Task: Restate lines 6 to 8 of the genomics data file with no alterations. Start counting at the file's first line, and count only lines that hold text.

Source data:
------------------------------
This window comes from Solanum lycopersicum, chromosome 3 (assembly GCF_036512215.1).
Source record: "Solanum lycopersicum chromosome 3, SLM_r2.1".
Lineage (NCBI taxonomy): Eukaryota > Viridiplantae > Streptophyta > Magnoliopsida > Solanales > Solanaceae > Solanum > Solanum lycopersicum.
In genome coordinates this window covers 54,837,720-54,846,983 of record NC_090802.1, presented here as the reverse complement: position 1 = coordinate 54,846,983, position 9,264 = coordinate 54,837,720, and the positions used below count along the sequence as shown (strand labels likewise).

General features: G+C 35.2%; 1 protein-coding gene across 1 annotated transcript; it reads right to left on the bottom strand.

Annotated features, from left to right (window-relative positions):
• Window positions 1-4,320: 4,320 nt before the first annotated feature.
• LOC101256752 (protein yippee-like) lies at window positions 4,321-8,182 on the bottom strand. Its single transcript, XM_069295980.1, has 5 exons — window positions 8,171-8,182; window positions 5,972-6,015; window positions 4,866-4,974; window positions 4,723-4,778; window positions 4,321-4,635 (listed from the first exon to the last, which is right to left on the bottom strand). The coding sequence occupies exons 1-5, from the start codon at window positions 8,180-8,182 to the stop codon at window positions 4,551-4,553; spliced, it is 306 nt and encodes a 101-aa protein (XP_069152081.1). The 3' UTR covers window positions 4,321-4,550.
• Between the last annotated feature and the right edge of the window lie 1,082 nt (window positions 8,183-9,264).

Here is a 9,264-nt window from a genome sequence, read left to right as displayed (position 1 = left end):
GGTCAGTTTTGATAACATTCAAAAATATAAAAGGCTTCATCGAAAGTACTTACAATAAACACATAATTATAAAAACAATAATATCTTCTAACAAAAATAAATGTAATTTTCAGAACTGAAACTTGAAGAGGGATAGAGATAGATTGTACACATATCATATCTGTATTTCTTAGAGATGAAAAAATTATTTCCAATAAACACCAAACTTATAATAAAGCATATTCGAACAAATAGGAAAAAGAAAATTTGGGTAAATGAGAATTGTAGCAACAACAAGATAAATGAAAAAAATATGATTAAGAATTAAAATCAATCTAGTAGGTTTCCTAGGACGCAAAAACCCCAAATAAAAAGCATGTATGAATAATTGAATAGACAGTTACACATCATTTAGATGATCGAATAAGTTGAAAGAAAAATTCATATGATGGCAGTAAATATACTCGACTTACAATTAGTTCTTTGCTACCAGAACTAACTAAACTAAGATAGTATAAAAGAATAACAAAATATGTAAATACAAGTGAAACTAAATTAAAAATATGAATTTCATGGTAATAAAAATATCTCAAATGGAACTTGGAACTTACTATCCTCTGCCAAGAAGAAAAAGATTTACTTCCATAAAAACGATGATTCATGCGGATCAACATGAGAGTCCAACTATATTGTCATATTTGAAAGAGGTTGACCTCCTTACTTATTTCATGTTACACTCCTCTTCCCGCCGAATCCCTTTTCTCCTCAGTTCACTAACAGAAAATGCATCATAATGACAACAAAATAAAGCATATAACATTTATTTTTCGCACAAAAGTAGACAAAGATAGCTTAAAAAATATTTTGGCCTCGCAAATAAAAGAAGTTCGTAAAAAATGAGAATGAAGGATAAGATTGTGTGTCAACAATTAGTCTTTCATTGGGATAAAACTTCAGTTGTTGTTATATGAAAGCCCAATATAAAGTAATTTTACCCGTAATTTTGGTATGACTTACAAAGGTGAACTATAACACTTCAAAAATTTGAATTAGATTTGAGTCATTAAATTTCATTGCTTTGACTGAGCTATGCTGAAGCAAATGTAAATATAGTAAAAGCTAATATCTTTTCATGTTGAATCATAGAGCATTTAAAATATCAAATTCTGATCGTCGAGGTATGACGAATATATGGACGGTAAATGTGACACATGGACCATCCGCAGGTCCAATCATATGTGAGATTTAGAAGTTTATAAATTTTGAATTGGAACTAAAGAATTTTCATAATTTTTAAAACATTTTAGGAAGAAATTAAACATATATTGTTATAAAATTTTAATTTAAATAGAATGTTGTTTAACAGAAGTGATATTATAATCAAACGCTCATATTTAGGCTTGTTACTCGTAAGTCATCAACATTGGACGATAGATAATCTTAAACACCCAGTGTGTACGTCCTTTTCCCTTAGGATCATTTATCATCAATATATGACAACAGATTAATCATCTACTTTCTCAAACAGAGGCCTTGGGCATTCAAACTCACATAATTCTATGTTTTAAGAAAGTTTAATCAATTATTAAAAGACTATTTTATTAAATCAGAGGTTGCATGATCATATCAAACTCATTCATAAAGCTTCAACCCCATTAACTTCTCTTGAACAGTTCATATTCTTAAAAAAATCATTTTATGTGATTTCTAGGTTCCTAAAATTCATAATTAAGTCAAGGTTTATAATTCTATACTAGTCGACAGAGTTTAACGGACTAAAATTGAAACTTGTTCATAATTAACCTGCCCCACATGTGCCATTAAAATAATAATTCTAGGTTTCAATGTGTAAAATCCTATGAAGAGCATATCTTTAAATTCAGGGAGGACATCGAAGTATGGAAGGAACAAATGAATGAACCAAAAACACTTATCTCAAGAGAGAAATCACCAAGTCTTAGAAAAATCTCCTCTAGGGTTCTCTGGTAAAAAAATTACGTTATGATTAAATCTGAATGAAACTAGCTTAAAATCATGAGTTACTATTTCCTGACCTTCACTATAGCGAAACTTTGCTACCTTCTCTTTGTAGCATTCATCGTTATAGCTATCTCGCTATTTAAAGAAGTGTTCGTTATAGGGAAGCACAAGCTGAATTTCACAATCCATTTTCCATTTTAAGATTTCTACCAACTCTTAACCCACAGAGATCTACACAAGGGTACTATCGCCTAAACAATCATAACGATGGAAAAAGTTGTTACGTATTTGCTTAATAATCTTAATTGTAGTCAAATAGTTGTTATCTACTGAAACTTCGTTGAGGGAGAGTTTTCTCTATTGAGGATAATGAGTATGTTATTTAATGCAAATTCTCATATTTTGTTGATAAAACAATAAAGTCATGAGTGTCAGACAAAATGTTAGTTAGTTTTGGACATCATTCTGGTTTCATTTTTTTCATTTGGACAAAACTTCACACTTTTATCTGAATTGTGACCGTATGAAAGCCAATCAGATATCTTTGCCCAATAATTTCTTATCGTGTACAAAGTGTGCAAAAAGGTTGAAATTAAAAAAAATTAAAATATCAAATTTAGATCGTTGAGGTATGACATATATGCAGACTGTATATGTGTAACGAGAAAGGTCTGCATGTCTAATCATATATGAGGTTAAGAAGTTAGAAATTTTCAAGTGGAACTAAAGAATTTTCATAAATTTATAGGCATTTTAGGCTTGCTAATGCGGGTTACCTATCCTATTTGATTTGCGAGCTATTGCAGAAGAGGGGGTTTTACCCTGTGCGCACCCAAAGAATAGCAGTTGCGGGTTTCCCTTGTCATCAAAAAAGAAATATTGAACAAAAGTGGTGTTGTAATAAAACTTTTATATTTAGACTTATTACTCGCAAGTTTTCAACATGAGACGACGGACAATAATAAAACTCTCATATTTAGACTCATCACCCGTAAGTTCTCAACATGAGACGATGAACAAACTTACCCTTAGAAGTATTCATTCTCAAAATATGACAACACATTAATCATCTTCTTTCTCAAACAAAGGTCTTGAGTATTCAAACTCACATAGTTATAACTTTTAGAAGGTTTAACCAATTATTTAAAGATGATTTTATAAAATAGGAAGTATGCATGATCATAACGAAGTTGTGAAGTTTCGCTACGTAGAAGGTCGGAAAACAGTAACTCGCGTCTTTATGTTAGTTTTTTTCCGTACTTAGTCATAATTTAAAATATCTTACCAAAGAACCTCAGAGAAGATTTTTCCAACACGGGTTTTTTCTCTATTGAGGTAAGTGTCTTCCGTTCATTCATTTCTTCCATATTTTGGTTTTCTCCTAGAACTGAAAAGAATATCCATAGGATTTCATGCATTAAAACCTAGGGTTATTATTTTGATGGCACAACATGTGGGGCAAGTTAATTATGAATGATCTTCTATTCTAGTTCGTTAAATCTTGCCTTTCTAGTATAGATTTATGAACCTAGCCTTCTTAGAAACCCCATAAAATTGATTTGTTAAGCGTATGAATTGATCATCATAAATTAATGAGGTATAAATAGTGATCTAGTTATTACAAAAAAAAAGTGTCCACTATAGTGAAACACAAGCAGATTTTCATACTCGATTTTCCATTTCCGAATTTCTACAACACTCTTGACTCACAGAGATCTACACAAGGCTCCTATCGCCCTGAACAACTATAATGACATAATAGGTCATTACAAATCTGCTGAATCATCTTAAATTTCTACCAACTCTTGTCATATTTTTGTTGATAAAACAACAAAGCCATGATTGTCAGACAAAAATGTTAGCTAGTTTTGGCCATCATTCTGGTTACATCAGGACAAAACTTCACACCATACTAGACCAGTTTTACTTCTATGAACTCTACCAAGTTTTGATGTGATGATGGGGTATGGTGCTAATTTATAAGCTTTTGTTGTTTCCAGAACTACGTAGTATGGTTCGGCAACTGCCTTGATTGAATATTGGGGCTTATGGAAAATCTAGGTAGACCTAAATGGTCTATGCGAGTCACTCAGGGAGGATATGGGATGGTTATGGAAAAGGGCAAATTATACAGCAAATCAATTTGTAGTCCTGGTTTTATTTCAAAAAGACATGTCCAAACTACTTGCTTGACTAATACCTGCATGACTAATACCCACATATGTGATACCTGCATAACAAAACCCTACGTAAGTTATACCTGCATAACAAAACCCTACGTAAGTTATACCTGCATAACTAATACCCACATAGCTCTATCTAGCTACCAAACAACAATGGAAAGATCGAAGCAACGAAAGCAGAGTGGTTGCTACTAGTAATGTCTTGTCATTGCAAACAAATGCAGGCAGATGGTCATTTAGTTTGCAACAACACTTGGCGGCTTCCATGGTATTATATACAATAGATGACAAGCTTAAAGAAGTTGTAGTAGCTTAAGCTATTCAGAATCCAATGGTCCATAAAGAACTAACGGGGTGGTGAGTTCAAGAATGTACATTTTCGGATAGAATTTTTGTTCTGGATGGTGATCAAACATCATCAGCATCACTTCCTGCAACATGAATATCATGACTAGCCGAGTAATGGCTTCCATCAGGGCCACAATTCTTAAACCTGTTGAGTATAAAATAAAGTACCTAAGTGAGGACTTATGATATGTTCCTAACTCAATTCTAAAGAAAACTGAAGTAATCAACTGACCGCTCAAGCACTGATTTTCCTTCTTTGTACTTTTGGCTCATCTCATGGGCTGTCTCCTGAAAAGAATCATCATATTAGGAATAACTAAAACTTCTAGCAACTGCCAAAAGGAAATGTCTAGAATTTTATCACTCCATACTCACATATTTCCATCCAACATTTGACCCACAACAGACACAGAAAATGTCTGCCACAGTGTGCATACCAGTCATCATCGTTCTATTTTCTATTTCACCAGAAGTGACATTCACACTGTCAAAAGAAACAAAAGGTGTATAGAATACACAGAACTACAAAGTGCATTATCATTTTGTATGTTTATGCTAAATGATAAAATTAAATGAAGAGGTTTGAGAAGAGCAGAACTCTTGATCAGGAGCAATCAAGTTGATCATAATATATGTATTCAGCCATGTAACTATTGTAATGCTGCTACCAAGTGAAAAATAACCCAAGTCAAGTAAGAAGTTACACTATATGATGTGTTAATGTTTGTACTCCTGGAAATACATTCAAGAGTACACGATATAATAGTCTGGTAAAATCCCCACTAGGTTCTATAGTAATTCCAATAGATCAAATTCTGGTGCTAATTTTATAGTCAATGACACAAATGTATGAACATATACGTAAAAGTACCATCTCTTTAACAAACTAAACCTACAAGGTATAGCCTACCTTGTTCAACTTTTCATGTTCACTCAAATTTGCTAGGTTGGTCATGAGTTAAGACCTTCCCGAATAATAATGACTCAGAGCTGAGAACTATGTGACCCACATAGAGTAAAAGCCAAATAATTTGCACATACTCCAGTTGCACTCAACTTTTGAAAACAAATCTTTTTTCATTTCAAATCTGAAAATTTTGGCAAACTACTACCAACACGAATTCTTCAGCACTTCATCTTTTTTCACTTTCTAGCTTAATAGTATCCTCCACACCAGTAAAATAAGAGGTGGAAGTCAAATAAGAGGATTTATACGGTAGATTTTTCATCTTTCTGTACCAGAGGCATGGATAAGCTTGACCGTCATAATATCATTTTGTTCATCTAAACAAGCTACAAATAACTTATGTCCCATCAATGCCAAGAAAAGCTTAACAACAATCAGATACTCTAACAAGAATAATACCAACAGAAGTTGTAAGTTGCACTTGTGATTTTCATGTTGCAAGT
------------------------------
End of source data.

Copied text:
Annotated features, from left to right (window-relative positions):
• Window positions 1-4,320: 4,320 nt before the first annotated feature.
• LOC101256752 (protein yippee-like) lies at window positions 4,321-8,182 on the bottom strand. Its single transcript, XM_069295980.1, has 5 exons — window positions 8,171-8,182; window positions 5,972-6,015; window positions 4,866-4,974; window positions 4,723-4,778; window positions 4,321-4,635 (listed from the first exon to the last, which is right to left on the bottom strand). The coding sequence occupies exons 1-5, from the start codon at window positions 8,180-8,182 to the stop codon at window positions 4,551-4,553; spliced, it is 306 nt and encodes a 101-aa protein (XP_069152081.1). The 3' UTR covers window positions 4,321-4,550.